When the first dilution d1 plate has a colony count greater than 300, the second consecutive dilution d2 plate has a colony count less than 10.

  1. If the plate colony count for the first dilution d1 is between 300 and 334, count as before.

  2. If the plate colony count for the first dilution d1 is greater than 334 and the plate colony count for the second consecutive dilution d2 is greater than 8 and less than 10, the count is reported as an estimate and is less than 1/d2 CFU/g (or CFU/mL).

  3. If the plate colony count for the first dilution d1 is greater than 334 and the plate colony count for the second dilution d2 is less than 8, the result is invalid.

  4. Plate colony counts on two consecutive dilutions d1 and d2 are greater than 300 and results are reported as follows: greater than 300/d2 or greater than 300 x b/A x 1/d2. b is the number of positive colonies confirmed in suspect colony A.

  5. When the number of colonies (N') in the plate at the highest dilution is between 10 and 300, calculate according to the following formula:
    N'=c/V×d where: c a number of colonies on the plate; V a volume number of inoculated bacteria; d - dilution factor.

When there is a spreading colony, if the spreading colony is less than one-fourth of the plate area, the number of colonies in the remaining part can be calculated, and then the number of colonies in the whole plate can be deduced; if it is greater than one-fourth, it cannot be counted; a chain colony, only as a colony count.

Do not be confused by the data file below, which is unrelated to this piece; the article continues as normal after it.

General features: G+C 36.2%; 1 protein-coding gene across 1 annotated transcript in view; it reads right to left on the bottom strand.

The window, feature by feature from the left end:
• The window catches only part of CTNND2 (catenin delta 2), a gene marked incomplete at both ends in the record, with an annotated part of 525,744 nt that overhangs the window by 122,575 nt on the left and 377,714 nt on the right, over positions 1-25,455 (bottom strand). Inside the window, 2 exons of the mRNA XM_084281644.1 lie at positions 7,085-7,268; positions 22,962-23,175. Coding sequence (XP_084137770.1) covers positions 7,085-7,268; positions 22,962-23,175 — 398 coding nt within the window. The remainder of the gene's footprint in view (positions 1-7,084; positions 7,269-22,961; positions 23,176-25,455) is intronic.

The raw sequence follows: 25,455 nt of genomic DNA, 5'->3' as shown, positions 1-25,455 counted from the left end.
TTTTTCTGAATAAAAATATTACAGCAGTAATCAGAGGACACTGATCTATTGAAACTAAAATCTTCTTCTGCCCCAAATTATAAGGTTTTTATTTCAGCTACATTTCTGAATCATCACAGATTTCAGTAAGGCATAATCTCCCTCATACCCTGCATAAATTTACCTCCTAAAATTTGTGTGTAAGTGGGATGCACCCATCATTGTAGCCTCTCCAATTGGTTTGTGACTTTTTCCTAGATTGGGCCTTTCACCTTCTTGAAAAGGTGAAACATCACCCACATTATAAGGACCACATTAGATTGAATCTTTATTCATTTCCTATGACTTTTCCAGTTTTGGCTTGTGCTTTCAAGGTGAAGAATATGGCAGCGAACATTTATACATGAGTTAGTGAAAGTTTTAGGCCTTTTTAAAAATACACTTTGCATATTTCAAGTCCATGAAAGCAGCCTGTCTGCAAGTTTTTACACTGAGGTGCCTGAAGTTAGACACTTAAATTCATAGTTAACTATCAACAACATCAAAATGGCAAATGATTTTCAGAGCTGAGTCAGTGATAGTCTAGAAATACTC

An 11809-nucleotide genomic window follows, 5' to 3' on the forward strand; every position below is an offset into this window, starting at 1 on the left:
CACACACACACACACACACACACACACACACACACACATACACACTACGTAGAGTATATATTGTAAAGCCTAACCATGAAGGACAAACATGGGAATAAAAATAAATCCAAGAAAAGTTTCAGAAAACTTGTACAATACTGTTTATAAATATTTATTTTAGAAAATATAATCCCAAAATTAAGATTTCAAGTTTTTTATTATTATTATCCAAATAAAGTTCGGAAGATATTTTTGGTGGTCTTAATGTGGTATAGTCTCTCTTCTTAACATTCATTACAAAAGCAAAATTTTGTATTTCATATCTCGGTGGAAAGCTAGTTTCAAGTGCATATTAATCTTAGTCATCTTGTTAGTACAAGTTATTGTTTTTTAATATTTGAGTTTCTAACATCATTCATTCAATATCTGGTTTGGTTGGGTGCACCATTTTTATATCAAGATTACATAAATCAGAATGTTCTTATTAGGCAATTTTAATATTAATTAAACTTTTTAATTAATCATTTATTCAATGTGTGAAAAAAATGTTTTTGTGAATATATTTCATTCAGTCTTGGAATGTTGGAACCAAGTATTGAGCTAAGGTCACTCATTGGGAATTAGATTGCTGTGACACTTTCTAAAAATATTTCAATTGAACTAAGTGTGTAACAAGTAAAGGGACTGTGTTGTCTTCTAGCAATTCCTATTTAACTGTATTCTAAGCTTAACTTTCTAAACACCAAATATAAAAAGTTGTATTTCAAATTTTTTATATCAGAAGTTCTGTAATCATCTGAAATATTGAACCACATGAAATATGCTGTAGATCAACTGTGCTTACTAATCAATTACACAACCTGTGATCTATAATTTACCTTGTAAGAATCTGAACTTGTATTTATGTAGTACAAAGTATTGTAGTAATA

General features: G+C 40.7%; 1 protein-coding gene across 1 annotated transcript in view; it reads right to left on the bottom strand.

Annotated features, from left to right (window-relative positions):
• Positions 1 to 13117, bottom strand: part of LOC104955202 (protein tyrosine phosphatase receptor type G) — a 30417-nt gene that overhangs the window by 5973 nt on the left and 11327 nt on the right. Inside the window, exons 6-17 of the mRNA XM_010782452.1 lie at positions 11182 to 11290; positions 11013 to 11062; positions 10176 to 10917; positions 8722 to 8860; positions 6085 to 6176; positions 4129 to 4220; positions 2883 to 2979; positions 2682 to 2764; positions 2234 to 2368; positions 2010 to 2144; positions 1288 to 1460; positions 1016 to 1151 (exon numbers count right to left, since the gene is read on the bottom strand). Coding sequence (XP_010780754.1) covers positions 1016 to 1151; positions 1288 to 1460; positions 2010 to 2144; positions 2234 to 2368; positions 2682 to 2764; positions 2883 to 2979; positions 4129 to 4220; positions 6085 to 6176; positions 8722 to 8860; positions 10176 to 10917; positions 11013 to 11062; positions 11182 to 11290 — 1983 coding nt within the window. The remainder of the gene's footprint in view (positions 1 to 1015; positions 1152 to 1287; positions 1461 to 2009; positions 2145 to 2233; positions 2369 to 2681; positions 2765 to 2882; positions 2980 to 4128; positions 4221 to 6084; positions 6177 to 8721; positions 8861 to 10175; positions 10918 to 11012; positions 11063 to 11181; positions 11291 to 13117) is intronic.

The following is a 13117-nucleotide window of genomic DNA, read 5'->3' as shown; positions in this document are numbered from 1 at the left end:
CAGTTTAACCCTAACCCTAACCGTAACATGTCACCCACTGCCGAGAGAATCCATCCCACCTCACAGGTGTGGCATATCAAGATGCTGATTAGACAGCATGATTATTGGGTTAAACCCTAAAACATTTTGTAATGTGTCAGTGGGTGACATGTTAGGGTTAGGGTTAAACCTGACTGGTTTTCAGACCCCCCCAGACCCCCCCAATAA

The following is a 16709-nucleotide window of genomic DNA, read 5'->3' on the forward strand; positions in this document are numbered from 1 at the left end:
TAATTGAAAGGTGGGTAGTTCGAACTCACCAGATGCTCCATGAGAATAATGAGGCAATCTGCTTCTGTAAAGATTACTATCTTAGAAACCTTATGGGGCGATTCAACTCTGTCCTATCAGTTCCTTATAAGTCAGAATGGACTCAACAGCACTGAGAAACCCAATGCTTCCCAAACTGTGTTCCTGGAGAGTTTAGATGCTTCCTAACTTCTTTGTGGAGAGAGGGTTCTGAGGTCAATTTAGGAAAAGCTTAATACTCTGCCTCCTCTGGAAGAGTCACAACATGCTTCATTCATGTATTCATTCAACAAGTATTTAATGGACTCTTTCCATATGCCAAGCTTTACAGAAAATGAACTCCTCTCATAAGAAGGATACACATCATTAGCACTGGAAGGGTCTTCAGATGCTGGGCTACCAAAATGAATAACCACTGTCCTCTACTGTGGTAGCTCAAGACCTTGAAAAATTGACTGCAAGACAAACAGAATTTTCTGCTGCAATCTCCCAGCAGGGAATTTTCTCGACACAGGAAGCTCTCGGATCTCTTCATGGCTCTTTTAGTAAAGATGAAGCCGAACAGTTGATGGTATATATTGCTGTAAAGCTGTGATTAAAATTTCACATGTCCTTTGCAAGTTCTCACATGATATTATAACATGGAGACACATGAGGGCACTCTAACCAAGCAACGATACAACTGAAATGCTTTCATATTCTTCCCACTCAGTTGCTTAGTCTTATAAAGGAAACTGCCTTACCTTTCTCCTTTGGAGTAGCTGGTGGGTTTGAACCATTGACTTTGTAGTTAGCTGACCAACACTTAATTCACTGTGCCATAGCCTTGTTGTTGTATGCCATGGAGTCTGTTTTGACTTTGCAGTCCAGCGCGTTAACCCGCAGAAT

Some requirements in the determination of colony counts


In order to correctly reflect the presence of various aerobic and partially anaerobic bacteria in food, some of the following requirements and regulations must be followed in the test:


Utensils and diluents used:


  1. Glassware used in the test, such as Petri dishes, pipettes, test tubes, etc., must be fully sterilized and thoroughly washed before sterilization, with no residual bacteriostatic substances.

  2. The liquid used as sample dilution should have a blank control for each batch. If several colonies appear on the agar control plate, additional control plate. In order to determine the blank dilution, used to pour the medium of the petri dish, or petri dish pipette or air pollution may exist.

  3. Check the dilution of the sample. If appropriate, it can be sterilized or distilled water, but use phosphate-buffered saline, especially 0.1% peptone water. Because peptone water on the bacterial cells has better protection, not because the process of dilution and food samples have been damaged in the original bacterial cells, leading to death.


Dilution of test samples:


  1. Ensure the container is sterile when diluting the test sample.

  2. When removing the sterilized pipette from the tube, do not touch the tip of the pipette to the exposed part of the other pipettes still in the container, and do not touch the outside of the mouth of the bottle and the mouth of the test tube when entering or exiting glass bottles and test tubes containing diluted liquids;